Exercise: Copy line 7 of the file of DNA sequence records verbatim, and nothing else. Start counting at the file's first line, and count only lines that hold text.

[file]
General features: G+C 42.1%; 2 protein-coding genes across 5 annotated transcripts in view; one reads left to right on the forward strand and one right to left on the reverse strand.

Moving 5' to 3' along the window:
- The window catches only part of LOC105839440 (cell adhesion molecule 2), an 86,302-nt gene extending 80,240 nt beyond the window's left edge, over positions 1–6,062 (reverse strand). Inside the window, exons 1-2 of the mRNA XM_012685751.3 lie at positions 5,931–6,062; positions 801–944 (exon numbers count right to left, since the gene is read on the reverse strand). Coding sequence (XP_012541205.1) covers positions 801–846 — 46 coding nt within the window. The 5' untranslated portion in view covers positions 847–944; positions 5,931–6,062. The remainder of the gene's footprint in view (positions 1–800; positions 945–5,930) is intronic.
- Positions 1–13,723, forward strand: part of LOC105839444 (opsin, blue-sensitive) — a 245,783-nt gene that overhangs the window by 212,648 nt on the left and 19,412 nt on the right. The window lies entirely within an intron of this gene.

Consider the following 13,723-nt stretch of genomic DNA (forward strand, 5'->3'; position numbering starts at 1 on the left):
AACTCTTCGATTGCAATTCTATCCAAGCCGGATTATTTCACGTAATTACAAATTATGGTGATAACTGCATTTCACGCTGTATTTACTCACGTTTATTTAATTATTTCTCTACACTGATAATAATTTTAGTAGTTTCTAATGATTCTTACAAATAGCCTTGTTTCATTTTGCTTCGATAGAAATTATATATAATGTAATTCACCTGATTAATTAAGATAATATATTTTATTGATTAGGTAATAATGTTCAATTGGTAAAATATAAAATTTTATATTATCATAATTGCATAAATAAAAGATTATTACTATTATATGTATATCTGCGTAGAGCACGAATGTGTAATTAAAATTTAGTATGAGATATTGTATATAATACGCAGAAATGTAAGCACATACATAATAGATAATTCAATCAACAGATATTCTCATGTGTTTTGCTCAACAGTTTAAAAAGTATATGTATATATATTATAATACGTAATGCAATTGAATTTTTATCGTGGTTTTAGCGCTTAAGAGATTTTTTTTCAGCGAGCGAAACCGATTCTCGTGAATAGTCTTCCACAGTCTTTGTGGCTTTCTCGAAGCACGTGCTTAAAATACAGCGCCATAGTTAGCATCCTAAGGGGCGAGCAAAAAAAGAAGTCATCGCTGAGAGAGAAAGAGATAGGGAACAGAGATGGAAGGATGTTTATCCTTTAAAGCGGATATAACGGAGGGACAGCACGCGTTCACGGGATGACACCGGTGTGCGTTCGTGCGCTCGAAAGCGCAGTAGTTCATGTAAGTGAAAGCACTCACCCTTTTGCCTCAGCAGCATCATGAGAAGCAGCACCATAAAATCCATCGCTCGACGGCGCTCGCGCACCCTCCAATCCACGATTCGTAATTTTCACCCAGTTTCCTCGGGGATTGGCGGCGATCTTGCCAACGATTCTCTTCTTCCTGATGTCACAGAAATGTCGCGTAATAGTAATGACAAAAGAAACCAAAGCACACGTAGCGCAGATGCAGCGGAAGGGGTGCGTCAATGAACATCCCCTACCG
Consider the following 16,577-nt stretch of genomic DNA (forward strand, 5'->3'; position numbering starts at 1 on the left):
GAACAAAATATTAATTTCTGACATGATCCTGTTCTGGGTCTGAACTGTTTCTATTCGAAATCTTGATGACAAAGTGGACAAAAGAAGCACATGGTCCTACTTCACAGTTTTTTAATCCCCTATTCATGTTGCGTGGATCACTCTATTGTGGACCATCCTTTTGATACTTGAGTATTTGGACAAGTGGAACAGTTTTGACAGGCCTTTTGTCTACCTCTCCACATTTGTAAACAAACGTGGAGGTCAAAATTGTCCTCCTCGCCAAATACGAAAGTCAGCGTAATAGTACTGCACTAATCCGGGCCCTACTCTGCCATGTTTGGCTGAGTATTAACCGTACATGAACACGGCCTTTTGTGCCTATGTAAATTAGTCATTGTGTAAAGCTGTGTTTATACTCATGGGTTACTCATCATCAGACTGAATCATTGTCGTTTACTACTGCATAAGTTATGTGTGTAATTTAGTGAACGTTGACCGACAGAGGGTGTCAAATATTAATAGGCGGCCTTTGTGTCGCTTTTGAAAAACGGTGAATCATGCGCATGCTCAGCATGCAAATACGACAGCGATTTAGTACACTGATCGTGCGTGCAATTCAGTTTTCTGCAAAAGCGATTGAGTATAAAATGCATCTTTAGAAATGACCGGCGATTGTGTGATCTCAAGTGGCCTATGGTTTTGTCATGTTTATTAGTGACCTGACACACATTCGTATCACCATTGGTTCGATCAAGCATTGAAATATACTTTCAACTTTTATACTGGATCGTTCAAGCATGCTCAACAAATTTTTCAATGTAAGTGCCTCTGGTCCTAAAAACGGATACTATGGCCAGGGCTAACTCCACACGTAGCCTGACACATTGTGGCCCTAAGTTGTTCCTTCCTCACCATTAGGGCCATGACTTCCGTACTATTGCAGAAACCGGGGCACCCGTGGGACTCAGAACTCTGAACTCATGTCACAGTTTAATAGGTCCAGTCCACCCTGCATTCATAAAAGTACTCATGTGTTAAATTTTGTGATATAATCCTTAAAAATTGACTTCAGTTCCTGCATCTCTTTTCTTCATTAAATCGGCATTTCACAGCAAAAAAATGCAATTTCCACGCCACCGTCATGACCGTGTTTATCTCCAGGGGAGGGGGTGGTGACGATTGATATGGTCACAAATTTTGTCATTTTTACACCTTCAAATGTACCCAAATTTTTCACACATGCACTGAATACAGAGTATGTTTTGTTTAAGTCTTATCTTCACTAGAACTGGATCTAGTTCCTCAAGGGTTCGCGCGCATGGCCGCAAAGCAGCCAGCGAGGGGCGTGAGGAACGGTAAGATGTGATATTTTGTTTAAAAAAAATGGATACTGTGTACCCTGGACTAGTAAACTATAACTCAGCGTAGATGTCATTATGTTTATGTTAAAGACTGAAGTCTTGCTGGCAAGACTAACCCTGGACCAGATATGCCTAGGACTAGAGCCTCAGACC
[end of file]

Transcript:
Consider the following 16,577-nt stretch of genomic DNA (forward strand, 5'->3'; position numbering starts at 1 on the left):